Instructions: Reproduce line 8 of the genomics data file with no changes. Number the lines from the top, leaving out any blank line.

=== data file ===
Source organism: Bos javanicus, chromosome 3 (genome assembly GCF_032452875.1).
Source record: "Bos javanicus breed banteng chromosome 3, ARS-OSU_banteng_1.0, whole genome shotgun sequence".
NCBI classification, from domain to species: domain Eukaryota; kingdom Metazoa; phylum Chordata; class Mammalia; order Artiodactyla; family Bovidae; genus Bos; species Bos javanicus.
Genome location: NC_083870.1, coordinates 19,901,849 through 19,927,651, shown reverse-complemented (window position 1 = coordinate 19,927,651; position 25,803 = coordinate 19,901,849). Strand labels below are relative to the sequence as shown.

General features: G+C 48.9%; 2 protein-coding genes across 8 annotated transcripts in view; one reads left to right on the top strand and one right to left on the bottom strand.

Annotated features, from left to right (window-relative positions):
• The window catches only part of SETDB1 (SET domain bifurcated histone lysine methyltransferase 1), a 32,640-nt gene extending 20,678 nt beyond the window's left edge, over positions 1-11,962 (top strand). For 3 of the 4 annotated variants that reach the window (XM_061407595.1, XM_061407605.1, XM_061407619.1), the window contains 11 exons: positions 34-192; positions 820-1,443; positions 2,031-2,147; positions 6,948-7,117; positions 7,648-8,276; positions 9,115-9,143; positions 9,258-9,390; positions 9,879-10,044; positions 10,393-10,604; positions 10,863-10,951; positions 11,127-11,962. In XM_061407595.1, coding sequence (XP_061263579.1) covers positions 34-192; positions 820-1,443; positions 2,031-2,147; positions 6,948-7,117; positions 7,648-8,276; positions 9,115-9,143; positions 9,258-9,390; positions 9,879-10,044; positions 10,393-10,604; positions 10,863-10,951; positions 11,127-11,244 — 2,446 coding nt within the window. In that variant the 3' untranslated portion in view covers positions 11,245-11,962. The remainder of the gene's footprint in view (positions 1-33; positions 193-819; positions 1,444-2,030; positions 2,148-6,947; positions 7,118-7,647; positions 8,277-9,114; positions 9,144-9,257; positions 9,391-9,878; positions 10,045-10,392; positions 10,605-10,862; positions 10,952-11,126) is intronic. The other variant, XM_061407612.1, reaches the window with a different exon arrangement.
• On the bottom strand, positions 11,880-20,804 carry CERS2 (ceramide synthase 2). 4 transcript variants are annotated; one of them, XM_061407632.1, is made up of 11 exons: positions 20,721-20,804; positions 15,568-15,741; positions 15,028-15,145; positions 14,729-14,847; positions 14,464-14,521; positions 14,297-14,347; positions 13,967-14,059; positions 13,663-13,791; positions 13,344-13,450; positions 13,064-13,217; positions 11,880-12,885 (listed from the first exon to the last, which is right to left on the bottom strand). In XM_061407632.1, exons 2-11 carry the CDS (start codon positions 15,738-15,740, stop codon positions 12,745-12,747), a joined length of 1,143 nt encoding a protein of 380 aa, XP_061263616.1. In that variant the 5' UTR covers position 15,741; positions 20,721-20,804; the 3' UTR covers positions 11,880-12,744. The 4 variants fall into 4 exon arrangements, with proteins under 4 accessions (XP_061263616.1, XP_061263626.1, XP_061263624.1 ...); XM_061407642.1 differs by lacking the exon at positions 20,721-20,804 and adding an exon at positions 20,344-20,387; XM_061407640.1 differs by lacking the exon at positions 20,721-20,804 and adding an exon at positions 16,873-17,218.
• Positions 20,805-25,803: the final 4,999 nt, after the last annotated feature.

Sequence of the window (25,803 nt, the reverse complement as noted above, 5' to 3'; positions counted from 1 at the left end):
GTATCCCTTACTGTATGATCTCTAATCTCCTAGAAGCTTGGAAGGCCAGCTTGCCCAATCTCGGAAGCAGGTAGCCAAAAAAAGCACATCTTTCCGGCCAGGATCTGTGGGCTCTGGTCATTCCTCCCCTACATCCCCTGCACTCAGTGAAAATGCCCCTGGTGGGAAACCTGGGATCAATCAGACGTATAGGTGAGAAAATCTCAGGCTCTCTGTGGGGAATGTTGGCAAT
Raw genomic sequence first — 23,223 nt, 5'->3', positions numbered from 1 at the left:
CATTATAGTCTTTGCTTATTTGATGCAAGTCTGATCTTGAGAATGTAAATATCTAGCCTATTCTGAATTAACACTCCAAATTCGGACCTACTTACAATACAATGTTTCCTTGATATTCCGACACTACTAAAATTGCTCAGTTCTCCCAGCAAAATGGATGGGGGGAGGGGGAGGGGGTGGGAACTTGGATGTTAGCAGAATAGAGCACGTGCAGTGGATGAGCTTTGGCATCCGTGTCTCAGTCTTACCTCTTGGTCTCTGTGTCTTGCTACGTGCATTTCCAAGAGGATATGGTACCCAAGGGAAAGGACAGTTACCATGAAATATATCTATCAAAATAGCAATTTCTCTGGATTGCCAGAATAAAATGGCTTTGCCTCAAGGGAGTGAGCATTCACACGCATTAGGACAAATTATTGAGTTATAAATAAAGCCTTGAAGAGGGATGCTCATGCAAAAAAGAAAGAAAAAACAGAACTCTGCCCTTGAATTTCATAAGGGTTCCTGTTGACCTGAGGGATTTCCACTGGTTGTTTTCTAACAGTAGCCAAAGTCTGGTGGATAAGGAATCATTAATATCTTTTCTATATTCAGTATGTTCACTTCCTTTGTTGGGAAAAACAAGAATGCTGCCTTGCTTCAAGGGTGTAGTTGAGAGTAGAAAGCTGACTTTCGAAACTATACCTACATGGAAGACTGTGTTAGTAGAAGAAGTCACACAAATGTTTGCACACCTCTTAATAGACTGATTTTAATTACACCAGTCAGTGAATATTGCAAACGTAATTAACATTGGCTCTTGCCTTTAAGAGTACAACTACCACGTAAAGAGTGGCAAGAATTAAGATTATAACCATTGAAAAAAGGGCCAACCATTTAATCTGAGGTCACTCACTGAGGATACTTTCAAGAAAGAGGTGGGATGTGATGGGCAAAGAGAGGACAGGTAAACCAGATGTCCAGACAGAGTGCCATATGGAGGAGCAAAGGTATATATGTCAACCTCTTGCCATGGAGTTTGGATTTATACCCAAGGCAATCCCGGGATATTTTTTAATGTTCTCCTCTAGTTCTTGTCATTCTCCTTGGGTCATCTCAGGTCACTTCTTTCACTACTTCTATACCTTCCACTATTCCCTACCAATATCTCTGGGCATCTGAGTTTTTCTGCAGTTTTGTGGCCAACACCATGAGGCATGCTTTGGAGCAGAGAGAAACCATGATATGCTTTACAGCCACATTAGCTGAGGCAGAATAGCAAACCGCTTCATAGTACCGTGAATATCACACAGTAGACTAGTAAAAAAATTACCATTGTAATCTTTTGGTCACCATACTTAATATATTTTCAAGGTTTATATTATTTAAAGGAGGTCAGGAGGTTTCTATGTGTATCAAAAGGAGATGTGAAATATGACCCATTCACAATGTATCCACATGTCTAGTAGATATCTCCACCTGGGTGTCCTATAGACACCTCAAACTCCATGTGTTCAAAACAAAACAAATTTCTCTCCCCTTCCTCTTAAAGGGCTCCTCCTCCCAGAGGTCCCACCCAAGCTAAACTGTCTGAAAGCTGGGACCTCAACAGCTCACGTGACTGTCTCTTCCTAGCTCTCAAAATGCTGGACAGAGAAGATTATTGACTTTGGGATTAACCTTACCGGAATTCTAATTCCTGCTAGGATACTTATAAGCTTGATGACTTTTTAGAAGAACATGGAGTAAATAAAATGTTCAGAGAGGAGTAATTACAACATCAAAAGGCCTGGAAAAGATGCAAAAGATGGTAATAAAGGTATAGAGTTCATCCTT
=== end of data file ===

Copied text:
• On the bottom strand, positions 11,880-20,804 carry CERS2 (ceramide synthase 2). 4 transcript variants are annotated; one of them, XM_061407632.1, is made up of 11 exons: positions 20,721-20,804; positions 15,568-15,741; positions 15,028-15,145; positions 14,729-14,847; positions 14,464-14,521; positions 14,297-14,347; positions 13,967-14,059; positions 13,663-13,791; positions 13,344-13,450; positions 13,064-13,217; positions 11,880-12,885 (listed from the first exon to the last, which is right to left on the bottom strand). In XM_061407632.1, exons 2-11 carry the CDS (start codon positions 15,738-15,740, stop codon positions 12,745-12,747), a joined length of 1,143 nt encoding a protein of 380 aa, XP_061263616.1. In that variant the 5' UTR covers position 15,741; positions 20,721-20,804; the 3' UTR covers positions 11,880-12,744. The 4 variants fall into 4 exon arrangements, with proteins under 4 accessions (XP_061263616.1, XP_061263626.1, XP_061263624.1 ...); XM_061407642.1 differs by lacking the exon at positions 20,721-20,804 and adding an exon at positions 20,344-20,387; XM_061407640.1 differs by lacking the exon at positions 20,721-20,804 and adding an exon at positions 16,873-17,218.